2:18-22 Jesus answers questions about fasting Serving
2:23-3:6 Teaching about the Sabbath Serving
3:7-12 Crowds Follow Jesus/He heals many Serving
3:13-19 Jesus Appoints the 12 Apostles Historical Description
3:20-30 Jesus and Beelzebub Serving
3:31-35 Jesus identifies his spiritual family Serving
4:1-34 A string of parables: sower, lamp, growing seed, mustard seed Serving
4:35-41 Jesus Calms the storm Serving
5:1-20 Healing of a demon possessed man Serving
5:21-43 Dead Girl and a sick woman Serving
6:1-6 Teaches and miracles in hometown Serving
6:6b-13 Jesus send out the 12 and the preach and heal Serving
6:14-29 John the Baptist Beheaded Historical Description
6:30-44 Jesus feeds 5,000 Serving
6:45-59 Jesus walks on water Serving
7:1-23 Teaching on Clean and Unclean Serving
7:24-30 The Faith of a Woman Serving
7:31-37 The Healing of a deaf and mute man Serving
8:1-13 Jesus feeds 4,000 Serving
8:14-21 Jesus teaches about the Pharisee Serving
8:22-26 Jesus heals a blind man Serving
8:27-30 Jesus teaches who he is through Peter’s confession Serving
8:31-9:1 Jesus predicts his death Serving


Through 8 chapters, we have 2 historical descriptions, 2 occurrences of praying, 0 occurrences or personal bible time, and 28 occurrences of serving others. What can we learn from looking at Jesus’ life as recorded in the Gospel of Mark? We learn that by far Jesus spent a great amount of time serving and investing in the lives around us. Next time someone asks you, “What can I do to grow in my faith?” or you yourself are wondering what you can do to grow in your faith…by all means read your bible, pray, go to church, but please do no neglect the reality that we are most like Christ when we serve others.

Lead Small by Reggie Joiner

Here at Mansfield Bible Church, we believe small groups is key to ministry. This is true for all ministries, from children’s through adult. Recently, I read Lead Small by Reggie Joiner and I believe his five aspects of leading a small group for children and youth are beneficial for all who pursue a small group model of ministry. Here is a summary of his five points:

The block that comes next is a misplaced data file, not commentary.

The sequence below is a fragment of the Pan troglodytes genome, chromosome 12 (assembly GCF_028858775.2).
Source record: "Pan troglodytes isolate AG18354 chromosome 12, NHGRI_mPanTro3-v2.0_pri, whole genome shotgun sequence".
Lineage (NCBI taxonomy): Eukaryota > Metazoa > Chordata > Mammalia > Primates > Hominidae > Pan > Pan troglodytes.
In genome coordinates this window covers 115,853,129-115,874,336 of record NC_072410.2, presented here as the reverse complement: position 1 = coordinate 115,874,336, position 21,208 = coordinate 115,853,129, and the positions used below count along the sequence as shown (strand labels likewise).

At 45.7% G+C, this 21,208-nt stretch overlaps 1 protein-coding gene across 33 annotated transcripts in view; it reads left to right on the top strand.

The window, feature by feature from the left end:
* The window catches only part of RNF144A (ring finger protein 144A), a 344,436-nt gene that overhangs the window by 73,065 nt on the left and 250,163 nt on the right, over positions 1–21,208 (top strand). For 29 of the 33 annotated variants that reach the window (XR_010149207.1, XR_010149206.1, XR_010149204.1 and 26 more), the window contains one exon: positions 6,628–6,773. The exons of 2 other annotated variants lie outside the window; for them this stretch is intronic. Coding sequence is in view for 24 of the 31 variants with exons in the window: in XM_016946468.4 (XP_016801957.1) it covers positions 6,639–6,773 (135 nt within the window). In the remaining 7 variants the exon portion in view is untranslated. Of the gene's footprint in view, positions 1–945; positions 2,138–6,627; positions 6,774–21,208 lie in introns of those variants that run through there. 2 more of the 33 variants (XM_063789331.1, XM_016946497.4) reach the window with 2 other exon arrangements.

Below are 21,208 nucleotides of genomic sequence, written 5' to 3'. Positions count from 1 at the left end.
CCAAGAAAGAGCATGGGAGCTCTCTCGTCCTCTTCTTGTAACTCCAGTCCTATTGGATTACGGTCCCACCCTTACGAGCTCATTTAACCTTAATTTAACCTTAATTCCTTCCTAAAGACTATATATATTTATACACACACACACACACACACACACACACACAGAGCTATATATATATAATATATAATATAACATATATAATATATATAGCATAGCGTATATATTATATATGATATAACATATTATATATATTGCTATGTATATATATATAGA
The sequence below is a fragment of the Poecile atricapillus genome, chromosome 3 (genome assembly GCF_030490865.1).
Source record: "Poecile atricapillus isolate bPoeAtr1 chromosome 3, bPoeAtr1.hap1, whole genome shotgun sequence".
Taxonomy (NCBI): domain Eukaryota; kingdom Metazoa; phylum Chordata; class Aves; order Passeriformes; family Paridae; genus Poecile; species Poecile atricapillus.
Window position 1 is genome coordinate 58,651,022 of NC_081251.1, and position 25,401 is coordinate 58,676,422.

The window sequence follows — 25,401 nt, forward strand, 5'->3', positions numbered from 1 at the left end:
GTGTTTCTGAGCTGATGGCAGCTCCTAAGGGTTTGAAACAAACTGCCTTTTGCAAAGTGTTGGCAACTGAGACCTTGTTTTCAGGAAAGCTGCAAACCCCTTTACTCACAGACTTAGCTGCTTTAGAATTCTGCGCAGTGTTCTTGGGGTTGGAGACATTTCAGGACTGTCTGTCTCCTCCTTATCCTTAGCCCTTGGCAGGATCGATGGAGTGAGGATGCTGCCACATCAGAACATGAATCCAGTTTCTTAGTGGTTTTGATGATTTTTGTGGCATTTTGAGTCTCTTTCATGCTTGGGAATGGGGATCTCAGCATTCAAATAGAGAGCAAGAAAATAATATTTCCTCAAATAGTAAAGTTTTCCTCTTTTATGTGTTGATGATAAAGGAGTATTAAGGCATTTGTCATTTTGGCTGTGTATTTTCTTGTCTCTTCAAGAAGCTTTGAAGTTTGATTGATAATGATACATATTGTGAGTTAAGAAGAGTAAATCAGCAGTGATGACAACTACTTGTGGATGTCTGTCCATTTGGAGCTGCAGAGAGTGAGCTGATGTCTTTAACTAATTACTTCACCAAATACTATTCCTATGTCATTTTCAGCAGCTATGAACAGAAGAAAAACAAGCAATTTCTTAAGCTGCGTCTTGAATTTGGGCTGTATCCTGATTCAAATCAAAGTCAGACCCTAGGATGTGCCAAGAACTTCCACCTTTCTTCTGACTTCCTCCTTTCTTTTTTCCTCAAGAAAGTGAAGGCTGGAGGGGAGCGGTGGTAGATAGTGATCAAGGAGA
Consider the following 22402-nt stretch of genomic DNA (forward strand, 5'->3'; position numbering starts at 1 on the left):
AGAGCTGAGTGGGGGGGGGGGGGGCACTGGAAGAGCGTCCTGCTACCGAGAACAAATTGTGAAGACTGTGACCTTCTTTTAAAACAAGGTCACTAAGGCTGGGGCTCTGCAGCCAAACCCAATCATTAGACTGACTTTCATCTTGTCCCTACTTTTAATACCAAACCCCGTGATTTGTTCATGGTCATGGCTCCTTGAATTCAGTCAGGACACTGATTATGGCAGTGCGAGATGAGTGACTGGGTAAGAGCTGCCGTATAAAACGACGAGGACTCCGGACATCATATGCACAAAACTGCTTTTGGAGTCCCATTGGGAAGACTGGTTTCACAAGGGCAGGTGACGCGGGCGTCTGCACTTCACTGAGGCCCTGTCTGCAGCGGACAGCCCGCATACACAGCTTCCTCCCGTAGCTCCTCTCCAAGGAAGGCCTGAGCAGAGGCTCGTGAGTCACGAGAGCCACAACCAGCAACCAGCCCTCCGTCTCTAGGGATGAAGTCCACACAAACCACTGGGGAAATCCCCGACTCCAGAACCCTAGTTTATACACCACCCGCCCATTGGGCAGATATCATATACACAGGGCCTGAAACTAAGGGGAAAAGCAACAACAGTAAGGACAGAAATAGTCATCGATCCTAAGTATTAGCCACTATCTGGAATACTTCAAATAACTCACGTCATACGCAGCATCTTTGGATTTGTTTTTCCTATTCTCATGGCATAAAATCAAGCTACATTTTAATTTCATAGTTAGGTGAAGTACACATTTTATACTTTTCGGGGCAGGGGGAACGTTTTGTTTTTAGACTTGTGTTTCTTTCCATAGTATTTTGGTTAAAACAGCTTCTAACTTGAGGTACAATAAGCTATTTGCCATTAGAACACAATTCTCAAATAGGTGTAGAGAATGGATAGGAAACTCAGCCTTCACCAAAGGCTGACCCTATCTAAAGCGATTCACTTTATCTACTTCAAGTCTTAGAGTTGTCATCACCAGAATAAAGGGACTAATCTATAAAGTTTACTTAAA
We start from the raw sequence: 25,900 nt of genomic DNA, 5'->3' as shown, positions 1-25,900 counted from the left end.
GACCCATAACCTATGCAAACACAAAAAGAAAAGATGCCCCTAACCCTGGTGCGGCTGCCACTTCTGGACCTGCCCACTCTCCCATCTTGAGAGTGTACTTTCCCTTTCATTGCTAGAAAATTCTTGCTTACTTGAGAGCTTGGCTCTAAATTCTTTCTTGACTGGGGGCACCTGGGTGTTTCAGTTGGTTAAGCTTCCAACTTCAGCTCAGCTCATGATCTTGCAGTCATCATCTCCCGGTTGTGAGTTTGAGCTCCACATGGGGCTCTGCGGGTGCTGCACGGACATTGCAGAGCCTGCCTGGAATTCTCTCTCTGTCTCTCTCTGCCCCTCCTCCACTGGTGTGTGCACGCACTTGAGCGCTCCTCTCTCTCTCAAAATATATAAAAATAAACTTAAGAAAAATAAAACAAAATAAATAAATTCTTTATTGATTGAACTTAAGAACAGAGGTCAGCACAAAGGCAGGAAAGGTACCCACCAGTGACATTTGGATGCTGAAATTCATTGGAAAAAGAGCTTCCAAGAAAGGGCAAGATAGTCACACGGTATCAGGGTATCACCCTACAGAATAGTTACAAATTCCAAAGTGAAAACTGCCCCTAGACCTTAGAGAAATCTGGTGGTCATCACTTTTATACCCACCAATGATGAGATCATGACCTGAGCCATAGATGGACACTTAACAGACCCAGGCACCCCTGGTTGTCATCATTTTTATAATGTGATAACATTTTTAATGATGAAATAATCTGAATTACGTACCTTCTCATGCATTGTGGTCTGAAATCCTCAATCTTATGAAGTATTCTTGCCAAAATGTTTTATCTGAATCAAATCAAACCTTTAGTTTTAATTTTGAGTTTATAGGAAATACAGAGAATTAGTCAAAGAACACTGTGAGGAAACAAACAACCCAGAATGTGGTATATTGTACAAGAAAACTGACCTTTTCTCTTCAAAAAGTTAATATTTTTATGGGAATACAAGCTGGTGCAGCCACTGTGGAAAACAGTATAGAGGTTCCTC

Be Present: Kids and adults need small group leaders small group leader who show up on a routine basis. Preferably, small group leaders should commit to weekly serving because this helps to build deeper relationships, develop trust, and establishes routine. Being present means showing up physically and showing up mentally.lead-small-cover

Create a safe place: In order to create a safe place for small groups, three goals are in mind. First, people need to feel that they are accepted into a community of people. Secondly, there must be a valuing of confidentiality. Thirdly, to have s safe place in small groups we must value honesty. If honesty fails authenticity is lost.

Partner with Parents: Small Group leaders will be spending roughly one hour a week with your group while parents spend 3,000 hours with their kids per year. Parents are the primary disciplers of their children, thus a small group leaders job is to partner with parents in their child’s journey for authentic faith. Always partner with parents in a discussion and help children to follow the direction and guidance of their parents.

Make it personal: When you lead activities and talk about the lesson, it is good to make the lesson personal. The entire lesson should not be personal, but a small 2 minute personal story on how God has worked in your life with connection to the lesson of the day is good. This helps kids and youth to know that bible stories are not simply to be memorized but they are to change our lives and change who we are.

Move them out: Even though you love being a small group leader, there will come a day when you are no longer their small group leader. Move them to the next small group leader, move them to being the Church through service and evangelism, and move them on to the next stage of life.

Short Book Reviews

I haven’t posted in a while, so I thought I would update a few books I have completed this year. These are all great reads. The first one is not from a christian, but in fact by an atheist that I have previously reviewed. The other three are great reads, mainly historically driven. I beleive they will help you to know the faith you have inherited from a great historical past and will help you faith to proclaim the message with a multitude of people.